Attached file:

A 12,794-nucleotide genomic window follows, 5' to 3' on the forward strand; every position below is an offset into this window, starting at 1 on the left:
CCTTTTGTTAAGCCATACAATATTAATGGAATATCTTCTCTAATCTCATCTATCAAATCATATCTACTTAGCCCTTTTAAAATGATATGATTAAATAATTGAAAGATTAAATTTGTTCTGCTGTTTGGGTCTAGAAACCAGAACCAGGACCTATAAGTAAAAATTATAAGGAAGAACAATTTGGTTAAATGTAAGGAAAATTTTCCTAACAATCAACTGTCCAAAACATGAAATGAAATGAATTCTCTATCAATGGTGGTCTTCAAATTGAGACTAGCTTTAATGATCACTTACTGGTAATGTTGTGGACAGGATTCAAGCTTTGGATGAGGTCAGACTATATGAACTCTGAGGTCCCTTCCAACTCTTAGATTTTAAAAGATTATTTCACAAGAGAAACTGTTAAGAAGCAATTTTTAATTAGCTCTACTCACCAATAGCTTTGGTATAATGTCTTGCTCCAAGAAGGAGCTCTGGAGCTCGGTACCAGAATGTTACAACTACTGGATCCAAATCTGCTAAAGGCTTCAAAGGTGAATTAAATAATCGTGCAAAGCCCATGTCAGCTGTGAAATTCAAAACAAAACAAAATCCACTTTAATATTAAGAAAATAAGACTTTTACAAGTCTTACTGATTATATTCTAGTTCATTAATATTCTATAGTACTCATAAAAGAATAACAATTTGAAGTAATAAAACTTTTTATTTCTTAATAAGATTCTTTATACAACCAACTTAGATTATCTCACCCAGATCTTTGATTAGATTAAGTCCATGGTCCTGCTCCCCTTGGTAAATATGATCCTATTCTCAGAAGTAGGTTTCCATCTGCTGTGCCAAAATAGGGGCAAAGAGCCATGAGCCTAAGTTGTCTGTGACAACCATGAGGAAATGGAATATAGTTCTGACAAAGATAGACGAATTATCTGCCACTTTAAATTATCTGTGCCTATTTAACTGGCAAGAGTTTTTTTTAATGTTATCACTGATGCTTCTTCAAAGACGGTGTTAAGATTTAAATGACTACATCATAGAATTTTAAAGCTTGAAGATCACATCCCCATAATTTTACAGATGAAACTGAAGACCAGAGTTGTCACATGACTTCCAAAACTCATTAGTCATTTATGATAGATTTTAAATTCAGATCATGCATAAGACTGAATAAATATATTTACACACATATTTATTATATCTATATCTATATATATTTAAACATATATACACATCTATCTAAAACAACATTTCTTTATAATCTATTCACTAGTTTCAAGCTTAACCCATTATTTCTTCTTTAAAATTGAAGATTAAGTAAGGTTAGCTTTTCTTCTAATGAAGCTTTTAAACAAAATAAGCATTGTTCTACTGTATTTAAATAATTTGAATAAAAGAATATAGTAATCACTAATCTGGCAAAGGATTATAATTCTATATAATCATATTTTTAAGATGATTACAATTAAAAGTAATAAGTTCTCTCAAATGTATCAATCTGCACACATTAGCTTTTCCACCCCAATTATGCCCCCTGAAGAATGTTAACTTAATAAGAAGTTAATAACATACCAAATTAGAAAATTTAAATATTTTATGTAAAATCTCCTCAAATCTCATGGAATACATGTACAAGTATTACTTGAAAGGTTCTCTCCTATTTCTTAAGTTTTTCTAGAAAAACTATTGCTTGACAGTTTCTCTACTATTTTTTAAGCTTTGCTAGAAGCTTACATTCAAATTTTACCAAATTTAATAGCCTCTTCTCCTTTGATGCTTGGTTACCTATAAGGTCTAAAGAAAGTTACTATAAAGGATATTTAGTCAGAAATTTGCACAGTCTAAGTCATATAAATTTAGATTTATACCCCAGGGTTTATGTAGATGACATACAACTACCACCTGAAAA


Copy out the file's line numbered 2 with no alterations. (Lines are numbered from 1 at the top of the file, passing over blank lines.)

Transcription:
CCTTTTGTTAAGCCATACAATATTAATGGAATATCTTCTCTAATCTCATCTATCAAATCATATCTACTTAGCCCTTTTAAAATGATATGATTAAATAATTGAAAGATTAAATTTGTTCTGCTGTTTGGGTCTAGAAACCAGAACCAGGACCTATAAGTAAAAATTATAAGGAAGAACAATTTGGTTAAATGTAAGGAAAATTTTCCTAACAATCAACTGTCCAAAACATGAAATGAAATGAATTCTCTATCAATGGTGGTCTTCAAATTGAGACTAGCTTTAATGATCACTTACTGGTAATGTTGTGGACAGGATTCAAGCTTTGGATGAGGTCAGACTATATGAACTCTGAGGTCCCTTCCAACTCTTAGATTTTAAAAGATTATTTCACAAGAGAAACTGTTAAGAAGCAATTTTTAATTAGCTCTACTCACCAATAGCTTTGGTATAATGTCTTGCTCCAAGAAGGAGCTCTGGAGCTCGGTACCAGAATGTTACAACTACTGGATCCAAATCTGCTAAAGGCTTCAAAGGTGAATTAAATAATCGTGCAAAGCCCATGTCAGCTGTGAAATTCAAAACAAAACAAAATCCACTTTAATATTAAGAAAATAAGACTTTTACAAGTCTTACTGATTATATTCTAGTTCATTAATATTCTATAGTACTCATAAAAGAATAACAATTTGAAGTAATAAAACTTTTTATTTCTTAATAAGATTCTTTATACAACCAACTTAGATTATCTCACCCAGATCTTTGATTAGATTAAGTCCATGGTCCTGCTCCCCTTGGTAAATATGATCCTATTCTCAGAAGTAGGTTTCCATCTGCTGTGCCAAAATAGGGGCAAAGAGCCATGAGCCTAAGTTGTCTGTGACAACCATGAGGAAATGGAATATAGTTCTGACAAAGATAGACGAATTATCTGCCACTTTAAATTATCTGTGCCTATTTAACTGGCAAGAGTTTTTTTTAATGTTATCACTGATGCTTCTTCAAAGACGGTGTTAAGATTTAAATGACTACATCATAGAATTTTAAAGCTTGAAGATCACATCCCCATAATTTTACAGATGAAACTGAAGACCAGAGTTGTCACATGACTTCCAAAACTCATTAGTCATTTATGATAGATTTTAAATTCAGATCATGCATAAGACTGAATAAATATATTTACACACATATTTATTATATCTATATCTATATATATTTAAACATATATACACATCTATCTAAAACAACATTTCTTTATAATCTATTCACTAGTTTCAAGCTTAACCCATTATTTCTTCTTTAAAATTGAAGATTAAGTAAGGTTAGCTTTTCTTCTAATGAAGCTTTTAAACAAAATAAGCATTGTTCTACTGTATTTAAATAATTTGAATAAAAGAATATAGTAATCACTAATCTGGCAAAGGATTATAATTCTATATAATCATATTTTTAAGATGATTACAATTAAAAGTAATAAGTTCTCTCAAATGTATCAATCTGCACACATTAGCTTTTCCACCCCAATTATGCCCCCTGAAGAATGTTAACTTAATAAGAAGTTAATAACATACCAAATTAGAAAATTTAAATATTTTATGTAAAATCTCCTCAAATCTCATGGAATACATGTACAAGTATTACTTGAAAGGTTCTCTCCTATTTCTTAAGTTTTTCTAGAAAAACTATTGCTTGACAGTTTCTCTACTATTTTTTAAGCTTTGCTAGAAGCTTACATTCAAATTTTACCAAATTTAATAGCCTCTTCTCCTTTGATGCTTGGTTACCTATAAGGTCTAAAGAAAGTTACTATAAAGGATATTTAGTCAGAAATTTGCACAGTCTAAGTCATATAAATTTAGATTTATACCCCAGGGTTTATGTAGATGACATACAACTACCACCTGAAAA